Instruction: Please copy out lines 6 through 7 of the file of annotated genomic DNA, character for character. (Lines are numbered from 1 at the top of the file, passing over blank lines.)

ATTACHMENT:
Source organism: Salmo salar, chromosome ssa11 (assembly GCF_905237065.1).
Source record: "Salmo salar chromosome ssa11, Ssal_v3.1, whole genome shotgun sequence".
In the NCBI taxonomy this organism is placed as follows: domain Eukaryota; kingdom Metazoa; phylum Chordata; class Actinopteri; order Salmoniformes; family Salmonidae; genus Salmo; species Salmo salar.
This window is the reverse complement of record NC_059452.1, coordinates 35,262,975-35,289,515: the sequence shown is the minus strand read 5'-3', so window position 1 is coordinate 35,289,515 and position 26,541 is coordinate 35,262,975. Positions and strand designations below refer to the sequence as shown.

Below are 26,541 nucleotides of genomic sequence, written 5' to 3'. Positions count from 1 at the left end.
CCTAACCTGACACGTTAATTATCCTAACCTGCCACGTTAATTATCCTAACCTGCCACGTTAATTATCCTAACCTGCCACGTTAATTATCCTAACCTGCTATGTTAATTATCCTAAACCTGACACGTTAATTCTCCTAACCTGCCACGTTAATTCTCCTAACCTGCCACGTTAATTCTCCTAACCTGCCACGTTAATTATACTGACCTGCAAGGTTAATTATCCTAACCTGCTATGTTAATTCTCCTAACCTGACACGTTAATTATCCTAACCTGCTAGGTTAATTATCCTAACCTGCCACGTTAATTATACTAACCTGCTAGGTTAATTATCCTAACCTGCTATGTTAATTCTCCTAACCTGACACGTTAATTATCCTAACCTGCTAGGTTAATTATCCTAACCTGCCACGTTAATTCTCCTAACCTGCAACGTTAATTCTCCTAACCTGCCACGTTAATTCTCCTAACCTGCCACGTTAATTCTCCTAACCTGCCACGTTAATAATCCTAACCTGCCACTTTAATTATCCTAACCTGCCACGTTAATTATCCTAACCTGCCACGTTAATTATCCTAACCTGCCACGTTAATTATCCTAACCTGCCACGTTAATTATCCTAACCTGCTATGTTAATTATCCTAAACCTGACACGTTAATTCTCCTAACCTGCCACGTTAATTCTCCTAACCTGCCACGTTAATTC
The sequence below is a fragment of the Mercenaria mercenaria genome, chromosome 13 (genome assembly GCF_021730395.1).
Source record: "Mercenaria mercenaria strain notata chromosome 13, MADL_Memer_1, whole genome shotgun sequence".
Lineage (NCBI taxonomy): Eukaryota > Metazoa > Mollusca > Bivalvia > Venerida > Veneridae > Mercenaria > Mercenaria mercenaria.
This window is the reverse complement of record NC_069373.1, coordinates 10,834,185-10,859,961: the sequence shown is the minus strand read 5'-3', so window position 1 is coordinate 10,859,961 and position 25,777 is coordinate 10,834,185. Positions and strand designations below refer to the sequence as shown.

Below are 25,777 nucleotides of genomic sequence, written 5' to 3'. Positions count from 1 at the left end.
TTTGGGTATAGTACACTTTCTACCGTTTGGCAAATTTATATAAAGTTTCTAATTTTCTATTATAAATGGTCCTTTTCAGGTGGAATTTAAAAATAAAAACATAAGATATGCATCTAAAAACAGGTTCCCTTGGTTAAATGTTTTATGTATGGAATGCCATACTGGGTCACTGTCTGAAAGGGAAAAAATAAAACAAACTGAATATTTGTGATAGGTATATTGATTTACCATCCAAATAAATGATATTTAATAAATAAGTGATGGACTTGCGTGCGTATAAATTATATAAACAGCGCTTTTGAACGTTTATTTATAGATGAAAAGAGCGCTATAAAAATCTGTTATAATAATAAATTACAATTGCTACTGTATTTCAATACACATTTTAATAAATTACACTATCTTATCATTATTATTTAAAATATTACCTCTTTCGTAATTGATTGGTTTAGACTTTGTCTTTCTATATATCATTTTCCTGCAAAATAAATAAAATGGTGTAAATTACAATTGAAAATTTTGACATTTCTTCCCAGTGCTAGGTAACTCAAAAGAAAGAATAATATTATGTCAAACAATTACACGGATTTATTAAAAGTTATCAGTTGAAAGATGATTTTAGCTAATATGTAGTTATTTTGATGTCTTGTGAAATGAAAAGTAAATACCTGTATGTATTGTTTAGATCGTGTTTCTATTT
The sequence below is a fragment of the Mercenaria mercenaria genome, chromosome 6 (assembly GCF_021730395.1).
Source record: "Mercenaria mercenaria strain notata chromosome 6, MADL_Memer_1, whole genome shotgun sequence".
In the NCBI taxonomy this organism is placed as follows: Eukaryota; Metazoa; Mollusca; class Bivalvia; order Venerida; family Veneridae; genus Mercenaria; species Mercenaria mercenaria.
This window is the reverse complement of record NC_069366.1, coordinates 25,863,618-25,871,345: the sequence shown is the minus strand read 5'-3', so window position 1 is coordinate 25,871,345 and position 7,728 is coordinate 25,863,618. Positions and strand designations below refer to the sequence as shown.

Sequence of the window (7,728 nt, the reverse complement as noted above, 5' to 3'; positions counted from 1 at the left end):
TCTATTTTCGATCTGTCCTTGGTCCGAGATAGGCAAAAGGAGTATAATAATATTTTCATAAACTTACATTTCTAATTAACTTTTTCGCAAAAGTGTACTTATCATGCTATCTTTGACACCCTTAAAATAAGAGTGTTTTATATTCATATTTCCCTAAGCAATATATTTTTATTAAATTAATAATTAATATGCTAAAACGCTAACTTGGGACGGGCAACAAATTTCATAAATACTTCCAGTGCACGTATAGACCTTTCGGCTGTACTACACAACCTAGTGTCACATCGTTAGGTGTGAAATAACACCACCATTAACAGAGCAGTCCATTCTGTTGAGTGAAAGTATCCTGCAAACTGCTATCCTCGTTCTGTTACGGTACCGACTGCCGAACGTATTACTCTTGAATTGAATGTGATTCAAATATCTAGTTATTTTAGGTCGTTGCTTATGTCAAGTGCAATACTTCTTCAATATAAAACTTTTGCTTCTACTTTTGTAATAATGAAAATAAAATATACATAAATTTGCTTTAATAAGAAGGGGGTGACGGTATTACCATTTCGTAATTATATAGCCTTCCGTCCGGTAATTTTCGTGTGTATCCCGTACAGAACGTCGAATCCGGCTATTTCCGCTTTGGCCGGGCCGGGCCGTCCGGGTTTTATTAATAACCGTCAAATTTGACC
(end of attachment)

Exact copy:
CCTAACCTGACACGTTAATTATCCTAACCTGCCACGTTAATTATCCTAACCTGCCACGTTAATTATCCTAACCTGCCACGTTAATTATCCTAACCTGCTATGTTAATTATCCTAAACCTGACACGTTAATTCTCCTAACCTGCCACGTTAATTCTCCTAACCTGCCACGTTAATTCTCCTAACCTGCCACGTTAATTATACTGACCTGCAAGGTTAATTATCCTAACCTGCTATGTTAATTCTCCTAACCTGACACGTTAATTATCCTAACCTGCTAGGTTAATTATCCTAACCTGCCACGTTAATTATACTAACCTGCTAGGTTAATTATCCTAACCTGCTATGTTAATTCTCCTAACCTGACACGTTAATTATCCTAACCTGCTAGGTTAATTATCCTAACCTGCCACGTTAATTCTCCTAACCTGCAACGTTAATTCTCCTAACCTGCCACGTTAATTCTCCTAACCTGCCACGTTAATTCTCCTAACCTGCCACGTTAATAATCCTAACCTGCCACTTTAATTATCCTAACCTGCCACGTTAATTATCCTAACCTGCCACGTTAATTATCCTAACCTGCCACGTTAATTATCCTAACCTGCCACGTTAATTATCCTAACCTGCTATGTTAATTATCCTAAACCTGACACGTTAATTCTCCTAACCTGCCACGTTAATTCTCCTAACCTGCCACGTTAATTC
The sequence below is a fragment of the Mercenaria mercenaria genome, chromosome 13 (genome assembly GCF_021730395.1).